There are many different ways I can work with someone to help them learn these skills. What I can’t deal with is someone who refuses to walk up multiple flights of stairs because there’s no elevator. Or who won’t go outside in thermal gear when work needs to be done and it’s freezing out. Or who doesn’t want to learn about safety so they can’t even get on site to participate in the work. I can give somebody a different wrench to turn if they lack the strength. But I can’t upgrade someone’s desire to do the work.

          I’ve worked with a lot of women. They haven’t all been treated well. When I’ve had management responsibilities, I have done my best to support them and push back against sexist behavior. But even a brilliant female engineer won’t advance if they’re not willing to go out and work hard.

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        2. Chris

          On the employer side, let me share this anecdote…

          A female engineer I was friends with lost her job after the GFC in 2008. She had worked as a scientist/process engineer at a start up company in Pittsburgh. She had a PhD in engineering, business experience, a PMP, research lab experience, had a publication record, and several years experience at this company before they laid her off due to eliminating her entire department.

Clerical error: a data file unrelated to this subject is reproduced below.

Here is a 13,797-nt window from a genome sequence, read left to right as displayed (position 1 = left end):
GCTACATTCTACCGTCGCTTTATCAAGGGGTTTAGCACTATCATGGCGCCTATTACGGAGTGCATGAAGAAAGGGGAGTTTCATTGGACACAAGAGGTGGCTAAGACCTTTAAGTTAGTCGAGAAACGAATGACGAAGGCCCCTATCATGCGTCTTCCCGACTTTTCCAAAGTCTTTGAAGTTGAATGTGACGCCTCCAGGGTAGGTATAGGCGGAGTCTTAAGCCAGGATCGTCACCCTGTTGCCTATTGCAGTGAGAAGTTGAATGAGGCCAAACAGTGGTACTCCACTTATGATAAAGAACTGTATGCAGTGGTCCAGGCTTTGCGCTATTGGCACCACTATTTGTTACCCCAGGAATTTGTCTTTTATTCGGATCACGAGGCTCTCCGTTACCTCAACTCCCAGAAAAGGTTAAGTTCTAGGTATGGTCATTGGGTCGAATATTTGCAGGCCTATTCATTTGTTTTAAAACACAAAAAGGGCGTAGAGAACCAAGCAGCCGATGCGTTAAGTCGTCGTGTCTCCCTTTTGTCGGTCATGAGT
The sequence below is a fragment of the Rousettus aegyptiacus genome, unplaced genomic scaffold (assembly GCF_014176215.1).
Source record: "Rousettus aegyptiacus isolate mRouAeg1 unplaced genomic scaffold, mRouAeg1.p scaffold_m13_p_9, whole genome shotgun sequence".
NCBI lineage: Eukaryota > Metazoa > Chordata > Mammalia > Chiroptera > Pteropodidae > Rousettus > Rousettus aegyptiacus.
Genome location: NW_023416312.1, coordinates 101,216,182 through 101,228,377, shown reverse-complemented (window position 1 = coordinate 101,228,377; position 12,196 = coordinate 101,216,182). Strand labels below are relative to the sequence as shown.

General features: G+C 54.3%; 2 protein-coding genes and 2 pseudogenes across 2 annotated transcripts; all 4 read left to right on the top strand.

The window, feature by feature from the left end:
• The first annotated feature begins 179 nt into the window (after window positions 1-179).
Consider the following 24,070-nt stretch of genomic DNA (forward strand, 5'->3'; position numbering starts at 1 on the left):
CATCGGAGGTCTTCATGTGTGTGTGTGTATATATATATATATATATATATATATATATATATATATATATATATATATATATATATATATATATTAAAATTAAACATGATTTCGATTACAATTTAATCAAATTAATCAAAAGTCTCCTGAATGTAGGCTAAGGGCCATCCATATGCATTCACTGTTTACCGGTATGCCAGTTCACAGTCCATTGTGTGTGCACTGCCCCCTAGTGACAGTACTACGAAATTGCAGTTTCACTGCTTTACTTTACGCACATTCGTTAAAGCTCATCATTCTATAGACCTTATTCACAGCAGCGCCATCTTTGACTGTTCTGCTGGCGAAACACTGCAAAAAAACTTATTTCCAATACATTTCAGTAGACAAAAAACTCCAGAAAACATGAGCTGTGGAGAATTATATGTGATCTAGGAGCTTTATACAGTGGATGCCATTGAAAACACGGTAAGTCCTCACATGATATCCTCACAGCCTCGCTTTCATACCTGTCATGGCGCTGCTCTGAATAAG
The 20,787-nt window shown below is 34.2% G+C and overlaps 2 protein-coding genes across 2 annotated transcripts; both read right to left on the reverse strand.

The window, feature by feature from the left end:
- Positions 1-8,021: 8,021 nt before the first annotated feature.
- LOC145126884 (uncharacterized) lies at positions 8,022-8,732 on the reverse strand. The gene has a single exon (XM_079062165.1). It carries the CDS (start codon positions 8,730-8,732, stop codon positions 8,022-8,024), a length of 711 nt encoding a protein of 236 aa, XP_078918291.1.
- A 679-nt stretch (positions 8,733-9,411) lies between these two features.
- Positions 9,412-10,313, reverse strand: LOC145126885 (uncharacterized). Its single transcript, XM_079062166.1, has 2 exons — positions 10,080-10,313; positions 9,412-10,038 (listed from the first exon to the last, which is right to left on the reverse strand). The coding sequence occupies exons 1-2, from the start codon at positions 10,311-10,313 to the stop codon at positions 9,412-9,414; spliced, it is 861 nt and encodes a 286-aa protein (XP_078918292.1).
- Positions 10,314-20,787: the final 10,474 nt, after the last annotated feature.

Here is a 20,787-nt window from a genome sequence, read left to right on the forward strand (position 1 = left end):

She started interviewing for a new position and got several offers no where close to what she had been paid, let alone what she should have been paid. When one job did come back with an offer it was for 50% of what she should have been paid and with a 50% travel requirement. This position stated it required someone with an MS/PhD in engineering, an MBA or at least a PMP in addition to that, and work experience besides. They wanted to pay this person 60k$ a year, plus benefits. No stock options. No 401(k) match. Just over priced company insurance options and the like. That’s 60k$ salary for something that asked for a minimum requirement of 8 years of college education, plus several years of work experience!

          Who in their right mind would take that kind of a job? Not too many US citizens with the background needed for the position. When employers are complaining about a skills mismatch in STEM, you have to look deeper. Many of these businesses are just whining that they can’t get the perfect candidate for slave wages they want to pay compared to the requirements they want.

          Reply
      2. nothing but the truth

        Almost all engineers work in IT now.

        What is the point of these mechanical and chemical engineers if they will work in IT or MBA?